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Alberto GINASTERA (1916-1983) Orchestral Works - Volume 3
Piano Concerto No. 1, Op. 28 (1961) [24:56] Variaciones concertantes for chamber orchestra Op. 23 (1953) [23:02] Concierto Argentino (1935) [17:50]
Xiayin Wang (piano)
BBC Philharmonic/Juanjo Mena
rec. MediaCity, Salford Quays, 2016-17 CHANDOS CHAN10949 [66:08]
Joining two earlier Ginastera discs from Chandos (review ~ review), this disc picks up on the composer's wilder moments as well as his more traditional nationalistic origins. As for the piano concerto Ginastera wrote at least one other example. The Piano Concerto No. 2 is on CHAN10923 and Jonathan Woolf's adroit turn of phrase ("caustic, vibrant, and full of moto perpetuo vehemence"), applied to that work, also fits the Piano Concerto No. 1 to a tee. It is dedicated to the memory of Serge and Natalie Koussevitzky.
Hold that thought but note that the two piano concertos on the present disc could hardly be more different. The Piano Concerto No 1 from 1961 is in four movements and dates from ten years before the Second Piano Concerto. It is stark, busily detailed, freely dissonant and strenuous. Xiayin Wang is left with little in the way of remission from the keyboard's exigent demands. The Concerto's concern is with textures, quick mercurial progression and the exhilaration of protesting drama. Its forward momentum commingles with a three-dimensional kaleidoscope of moods. Episodes come breathless and thick. The rate of fire has a rapidity that on occasion leaves you wishing Ginastera had spent more time exploring his ideas. The Adagissimo third movement is memorably doom-laden with hard but delicate writing for harp, xylophone and celesta. The rhythmic zest and sheer velocity of the Toccata Concertanta finale does little to soften the work's propulsive Bartókian ways. This is a very different Ginastera from Estancia and Panambi.
That we can hear the much earlier Concierto Argentino (effectively piano Concerto No. 0) is down to Ginastera specialist Barbara Nissman's delving through manuscripts at Philadelphia's Fleisher Free Library. She gave the work its first performance in modern times in 2011. Her recording of it together with the other two Ginastera piano concertos is on Pierian Recording Society PIR0048. There she is joined by the Michigan University Symphony Orchestra conducted by Kenneth Kiesler. Concierto Argentino's exultant South-Americanisms are a delight. This is a very accessible work, full of rhythmic vitality and the sort of raucous street Latino atmosphere you find in some of the Milhaud scores. It's all swaying dance, disturbing carnival masks and stalking pride. The short middle movement - an Adagio Patetico - is very romantic.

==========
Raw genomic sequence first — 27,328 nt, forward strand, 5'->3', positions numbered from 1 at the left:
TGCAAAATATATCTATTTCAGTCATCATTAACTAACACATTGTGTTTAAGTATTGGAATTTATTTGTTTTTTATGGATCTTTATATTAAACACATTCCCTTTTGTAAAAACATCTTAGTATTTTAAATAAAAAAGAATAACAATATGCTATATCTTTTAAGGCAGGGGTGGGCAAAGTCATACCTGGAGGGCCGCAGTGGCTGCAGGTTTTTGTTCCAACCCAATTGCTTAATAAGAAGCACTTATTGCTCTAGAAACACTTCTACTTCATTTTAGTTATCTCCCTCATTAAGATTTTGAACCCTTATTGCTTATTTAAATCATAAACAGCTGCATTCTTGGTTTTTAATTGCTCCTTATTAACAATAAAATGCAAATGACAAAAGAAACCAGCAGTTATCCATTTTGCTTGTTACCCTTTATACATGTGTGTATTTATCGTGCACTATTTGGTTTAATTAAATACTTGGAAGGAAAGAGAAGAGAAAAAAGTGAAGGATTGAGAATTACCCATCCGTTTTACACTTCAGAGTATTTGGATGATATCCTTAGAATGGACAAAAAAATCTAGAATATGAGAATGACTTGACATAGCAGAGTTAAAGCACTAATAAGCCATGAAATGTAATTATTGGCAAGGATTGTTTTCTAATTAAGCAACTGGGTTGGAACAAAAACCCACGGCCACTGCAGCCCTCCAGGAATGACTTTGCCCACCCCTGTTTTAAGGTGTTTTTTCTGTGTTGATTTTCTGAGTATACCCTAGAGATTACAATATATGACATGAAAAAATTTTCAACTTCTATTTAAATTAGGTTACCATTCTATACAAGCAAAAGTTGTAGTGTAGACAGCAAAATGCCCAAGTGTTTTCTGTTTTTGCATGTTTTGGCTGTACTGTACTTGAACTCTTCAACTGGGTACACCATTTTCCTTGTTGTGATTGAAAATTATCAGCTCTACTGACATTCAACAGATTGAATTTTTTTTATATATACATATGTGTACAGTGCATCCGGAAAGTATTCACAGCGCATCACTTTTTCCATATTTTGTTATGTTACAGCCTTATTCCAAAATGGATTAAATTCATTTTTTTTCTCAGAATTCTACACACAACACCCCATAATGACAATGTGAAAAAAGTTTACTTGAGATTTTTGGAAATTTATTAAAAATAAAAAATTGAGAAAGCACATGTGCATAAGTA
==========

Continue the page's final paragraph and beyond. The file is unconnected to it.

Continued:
Between the two concertos comes the 23 minute Variaciones concertantes for chamber orchestra. This is in twelve sections, separately tracked. Each of these sections has a particular instrument taking prominence. This is a score of great tenderness, delicacy and joyously whirling energy. In that sense it is as accessible as the Concierto Argentino and the composer's two signature ballets. The title implies dryness but the listening experience defies the implication. The music's melodic vulnerability (trs 5-6) nicely contrasts with a fleshy fruitful chatter elsewhere (trs. 8, 12, 16). At a skin-deep level there are parallels with Stravinsky's Pulcinella but here Ginastera's music has a closer access to the emotions and to yielding humanity.
I hope that the record labels have not yet done with Ginastera. It has been a while since the Violin Concerto (championed by Hyman Bress and Salvatore Accardo) has been done. There are said to be two spectacular orchestral suites based on his two most controversial operas Bomarzo (the full opera is on a fairly recent Sony reissue) and Don Rodrigo. Add to these the peppery Concerto for Strings taken up by Leonard Slatkin with the Chicago Symphony, the Cantata para América Mágica (Neos) and a major work for soloists, choir and orchestra Turbai ad Passionem Gregorianum.
Keen Ginastera hunters will note that, predating the present series, Chandos had and still have an orchestral collection (CHAN 10152) that included Obertura para el 'Fausto' criollo; Pampeana, No. 3; 'Estancia' Dances and Glosses sobre temes de Pau Casals. This was from the Berliner Symphoniker conducted by Gabriel Castagna.
The more than capable liner-essay for the present disc is by Gerald Larner and there is also a generously full note by the conductor. Playing feels completely idiomatic; indeed masterly. Chandos' superb sound can be relied on to glow when brilliance is demanded (as in the concertos) and when it is isn't, as in the lustrous viola solo (tr. 15) of the Variaciones Concertantes. Rob Barnett